For decades, city dwellers and developers have abandoned the front yard as key element of a home’s livability, especially in new suburbs where the front porch was replaced by the two-car garage that left room for just a modest landing at the front door.
But it was not just suburbanites who turned their backs on the street. Many inner city homes with back alley garages also seemingly forgot they have a front yard. Sure they often had a small porch, but it was more for decoration than use. While they often held chairs, maybe a small table and a plant or two, but we rarely saw anyone sitting on them. And too, often the inner-city front yard had a tree or two, a patch of lawn and a narrow sidewalk (seldom used as their residents entered the house from the back where the garage is). There are more similarities than differences between new suburban and new inner city homes than one might expect at a glance.
However, more recently, we have noticed while out on our community walkabouts, that more and more inner city Calgarians are discovering their front yard is a great space for a diversity of uses. And this is a good thing, as it means more interaction with neighbours, as there are no six-foot fences and more eyes on the street.
At first it was the swing on the trees that caught our attention. Then it was the addition of comfy soft seating on the porch, or in some cases, a front-yard plaza/deck to sit and people watch rather than hide behind a six-foot backyard fence.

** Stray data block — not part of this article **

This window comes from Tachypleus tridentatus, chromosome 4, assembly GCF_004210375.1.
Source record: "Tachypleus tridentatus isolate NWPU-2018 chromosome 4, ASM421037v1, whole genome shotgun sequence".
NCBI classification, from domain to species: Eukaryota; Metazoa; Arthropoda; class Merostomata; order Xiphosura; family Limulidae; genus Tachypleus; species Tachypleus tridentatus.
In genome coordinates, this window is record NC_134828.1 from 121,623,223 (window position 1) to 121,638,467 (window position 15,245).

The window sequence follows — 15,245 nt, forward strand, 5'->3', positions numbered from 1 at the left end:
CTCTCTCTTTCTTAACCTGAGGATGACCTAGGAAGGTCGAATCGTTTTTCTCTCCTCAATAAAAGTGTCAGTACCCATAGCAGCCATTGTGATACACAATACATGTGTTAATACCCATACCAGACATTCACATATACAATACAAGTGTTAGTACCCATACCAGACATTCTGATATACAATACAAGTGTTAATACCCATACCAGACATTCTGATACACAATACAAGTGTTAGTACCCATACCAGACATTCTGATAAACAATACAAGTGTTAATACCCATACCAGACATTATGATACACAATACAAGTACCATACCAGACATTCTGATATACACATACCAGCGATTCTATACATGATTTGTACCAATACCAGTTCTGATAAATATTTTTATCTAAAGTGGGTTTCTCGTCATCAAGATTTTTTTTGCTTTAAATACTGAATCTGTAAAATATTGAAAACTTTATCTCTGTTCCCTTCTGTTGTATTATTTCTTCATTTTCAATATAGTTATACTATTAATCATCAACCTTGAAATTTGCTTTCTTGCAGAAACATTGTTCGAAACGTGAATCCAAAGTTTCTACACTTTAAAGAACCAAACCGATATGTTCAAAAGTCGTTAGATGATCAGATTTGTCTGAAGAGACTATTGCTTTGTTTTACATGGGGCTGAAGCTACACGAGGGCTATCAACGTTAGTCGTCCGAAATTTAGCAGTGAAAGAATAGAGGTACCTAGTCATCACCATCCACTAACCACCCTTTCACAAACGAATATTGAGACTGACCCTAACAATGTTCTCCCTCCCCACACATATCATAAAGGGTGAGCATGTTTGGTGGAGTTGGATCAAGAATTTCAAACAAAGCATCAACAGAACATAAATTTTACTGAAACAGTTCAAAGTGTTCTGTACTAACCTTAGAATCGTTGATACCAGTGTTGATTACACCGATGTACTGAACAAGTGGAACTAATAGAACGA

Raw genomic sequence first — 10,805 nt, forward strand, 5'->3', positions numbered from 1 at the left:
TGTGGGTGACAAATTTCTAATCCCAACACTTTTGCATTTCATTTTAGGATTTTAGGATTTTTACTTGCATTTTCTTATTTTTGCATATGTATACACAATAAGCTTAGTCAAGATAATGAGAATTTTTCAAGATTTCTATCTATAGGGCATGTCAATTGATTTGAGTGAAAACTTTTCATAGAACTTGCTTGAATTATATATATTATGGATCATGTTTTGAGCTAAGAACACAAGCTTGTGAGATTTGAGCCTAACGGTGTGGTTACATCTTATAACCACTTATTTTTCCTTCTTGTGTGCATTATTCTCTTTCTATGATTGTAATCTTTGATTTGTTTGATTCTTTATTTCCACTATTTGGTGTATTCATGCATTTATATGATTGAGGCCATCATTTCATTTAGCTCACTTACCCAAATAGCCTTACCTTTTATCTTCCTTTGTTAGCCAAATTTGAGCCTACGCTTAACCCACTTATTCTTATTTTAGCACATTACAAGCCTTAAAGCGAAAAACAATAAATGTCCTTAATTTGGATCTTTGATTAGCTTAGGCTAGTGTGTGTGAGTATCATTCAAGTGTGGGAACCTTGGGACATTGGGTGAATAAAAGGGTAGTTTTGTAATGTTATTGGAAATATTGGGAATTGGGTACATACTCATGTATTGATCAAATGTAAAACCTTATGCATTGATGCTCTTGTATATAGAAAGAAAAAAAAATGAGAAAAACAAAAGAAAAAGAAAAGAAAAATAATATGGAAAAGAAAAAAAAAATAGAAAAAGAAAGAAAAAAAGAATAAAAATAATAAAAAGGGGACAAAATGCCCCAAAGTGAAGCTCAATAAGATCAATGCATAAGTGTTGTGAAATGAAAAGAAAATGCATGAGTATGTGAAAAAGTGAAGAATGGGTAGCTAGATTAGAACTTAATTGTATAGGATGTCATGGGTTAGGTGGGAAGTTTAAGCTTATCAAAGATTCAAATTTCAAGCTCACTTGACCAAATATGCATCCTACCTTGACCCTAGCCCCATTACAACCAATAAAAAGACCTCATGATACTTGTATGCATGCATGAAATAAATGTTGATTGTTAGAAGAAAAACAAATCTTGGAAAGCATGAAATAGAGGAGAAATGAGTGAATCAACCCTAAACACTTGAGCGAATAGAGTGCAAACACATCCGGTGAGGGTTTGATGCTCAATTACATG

Art Parks / Gardens
Others have turned their front yard into an art park - one local house even has a cow from the Colourful Cows for Calgary art project back in the year 2,000. It is a “must see” spot with 20-month neighbour boy has to go see the “Moo” whenever he joins us on our walkabouts. Another neighbour has created a sandbox for their kids in the front yard. Several neighbours replace the front lawn with raised vegetable gardens.
Another great front yard phenomena are the – Little Free Libraries (LFL). Calgary now boasts over 200 of these libraries and growing weekly. It simply doesn’t get any better than inviting neighbours walking by to stop and look at what you have been reading - perhaps taking a book home or leaving a book of their own. I love that fact that many of the LFL have a theme, some are lower to the ground and obviously for children, other contain more philosophical books and some are arts oriented. We always stop and check them out.
Perhaps the best example of Calgarians rediscovering their front yards was seen on a recent bike ride - not one, but two, children’s playhouses were located on the front lawns along Broadview Road between 14th and 19th Streets. How cool is that?
I expect I there are hundreds, if not thousands of examples of innovative new uses for front yards in Calgary. Send me your photos (firstname.lastname@example.org) of front yard animation in your community and I’ll post them to this blog.
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